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  B5N Kate Manufacture Number 5353 Tail 53-305 (H-305)
IJN
Hokuto Kōkūtai

Former Assignments
553rd Kōkūtai

Click For Enlargement
Peter Arnold 2003

Aircraft History
Built by Nakajima during May 1939. True Serial Number 353. Estimated date of assembly was late May 1939. Delivered to the Imperial Japanese Navy (IJN).

Wartime History
Assigned to the 553 Kōkūtai with tail number 53-305. This aircraft operated from Kataoka Airfield on Shumushu Island in the Kurle Islands. During October 1944, redesignated Hokuto Kōkūtai and the tail number changed to H-305. During the Japanese defense of the Philippines in late 1944, the entire Hokuto Kōkūtai and moved south, leaving only four Kates and one Jill behind at Kataoka Airfield to defend the area.

On August 10, 1945 when Soviet forces attacked Shumushu Island, this and the other remaining Kates attacked Lopatka Point on the southern tip of the Kamchatka Peninsula. Japan officially surrendered on August 15, 1945.

On August 17, 1945 Soviet aircraft bombed Shumushu. In retaliation, the remaining Kates were reportedly took off on a mission to attack a Soviet Convoy off Lopatka Point, and claimed a minesweeper as sunk. On August 21, 1945 a localized cease fire ended the fighting.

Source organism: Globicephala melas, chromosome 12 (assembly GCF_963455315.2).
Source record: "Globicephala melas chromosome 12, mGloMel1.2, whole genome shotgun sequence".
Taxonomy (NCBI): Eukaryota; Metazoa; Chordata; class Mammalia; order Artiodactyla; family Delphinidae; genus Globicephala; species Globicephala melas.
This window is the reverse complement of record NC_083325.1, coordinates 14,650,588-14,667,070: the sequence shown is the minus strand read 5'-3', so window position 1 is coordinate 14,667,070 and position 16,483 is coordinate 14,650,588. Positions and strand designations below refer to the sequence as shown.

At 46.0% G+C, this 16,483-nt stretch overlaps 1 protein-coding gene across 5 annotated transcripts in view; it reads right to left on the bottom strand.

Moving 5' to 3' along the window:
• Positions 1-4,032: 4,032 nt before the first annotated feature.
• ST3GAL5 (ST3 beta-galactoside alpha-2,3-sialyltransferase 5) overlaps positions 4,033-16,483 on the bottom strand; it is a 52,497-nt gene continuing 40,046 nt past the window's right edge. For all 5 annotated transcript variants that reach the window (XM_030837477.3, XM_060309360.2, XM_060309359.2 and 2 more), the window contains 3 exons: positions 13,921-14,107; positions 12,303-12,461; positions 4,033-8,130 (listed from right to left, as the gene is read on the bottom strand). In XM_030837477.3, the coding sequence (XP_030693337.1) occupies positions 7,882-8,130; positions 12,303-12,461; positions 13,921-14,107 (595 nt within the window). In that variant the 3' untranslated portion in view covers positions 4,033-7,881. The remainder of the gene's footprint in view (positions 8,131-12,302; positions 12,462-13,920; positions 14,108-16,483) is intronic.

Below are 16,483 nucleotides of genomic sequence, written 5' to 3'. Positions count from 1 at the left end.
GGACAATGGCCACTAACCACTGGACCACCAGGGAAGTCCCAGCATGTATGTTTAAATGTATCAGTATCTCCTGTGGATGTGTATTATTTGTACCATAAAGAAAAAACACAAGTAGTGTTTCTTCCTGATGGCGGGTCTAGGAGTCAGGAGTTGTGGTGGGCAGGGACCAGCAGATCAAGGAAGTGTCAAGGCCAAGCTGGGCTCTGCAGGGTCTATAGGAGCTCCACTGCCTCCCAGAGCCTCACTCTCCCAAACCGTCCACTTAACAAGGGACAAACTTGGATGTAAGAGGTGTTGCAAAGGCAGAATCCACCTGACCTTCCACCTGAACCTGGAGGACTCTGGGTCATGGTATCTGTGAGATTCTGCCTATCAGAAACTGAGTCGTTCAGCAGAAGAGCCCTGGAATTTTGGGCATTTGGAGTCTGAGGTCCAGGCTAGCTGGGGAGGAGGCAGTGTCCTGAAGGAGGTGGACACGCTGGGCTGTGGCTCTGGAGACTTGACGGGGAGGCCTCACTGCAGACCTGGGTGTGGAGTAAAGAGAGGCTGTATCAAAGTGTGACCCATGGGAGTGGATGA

Wreckage
This aircraft was abandoned on Shumushu. Over the years, it was gradually broken up with a gas torch, and scrapped. The center section with a portion of each wing remained until 2003. Everything forward of the cockpit was missing.

Recovery
During 2003, the center section was recovered by the Hunt brothers, after negotiation with the Russian government for recovery the pair cut up the wreckage and salvaged, transporting it back to the United Kingdom.

During 2004, the wreckage was offred for sale as a restorable airframe. But with so few parts available, and general lack of interest in Japanese aircraft, it was not sold.

One identification tag, on the port undercarriage had manufacture number '5353', which would make the aircraft a B5N2 Kate. A data plate from a fuel tank reads "474" associated with B5N1 Kate 474 built during 1939.  This fuel tank must have been fitted as a replacement part into this aircraft at some stage in the war.

Display
As of April 2009, dispayed in a diorama "Ghosts of the Tundra Display" at the Wings Museum, owned by the Hunt brothers.

References
Type 97 Carrier-based Attack Plane - A Production Record by James I. Long September 22, 2011 page 2
FlyPast "World's Only Nakajima Kate Arrives in UK", by Giuseppe Picarella in June 2004 about this aircraft.
Thanks to Peter Arnold, Daniel Hunt and Giuseppe Picarella for additional information

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Last Updated
January 31, 2018

 

Tech Info
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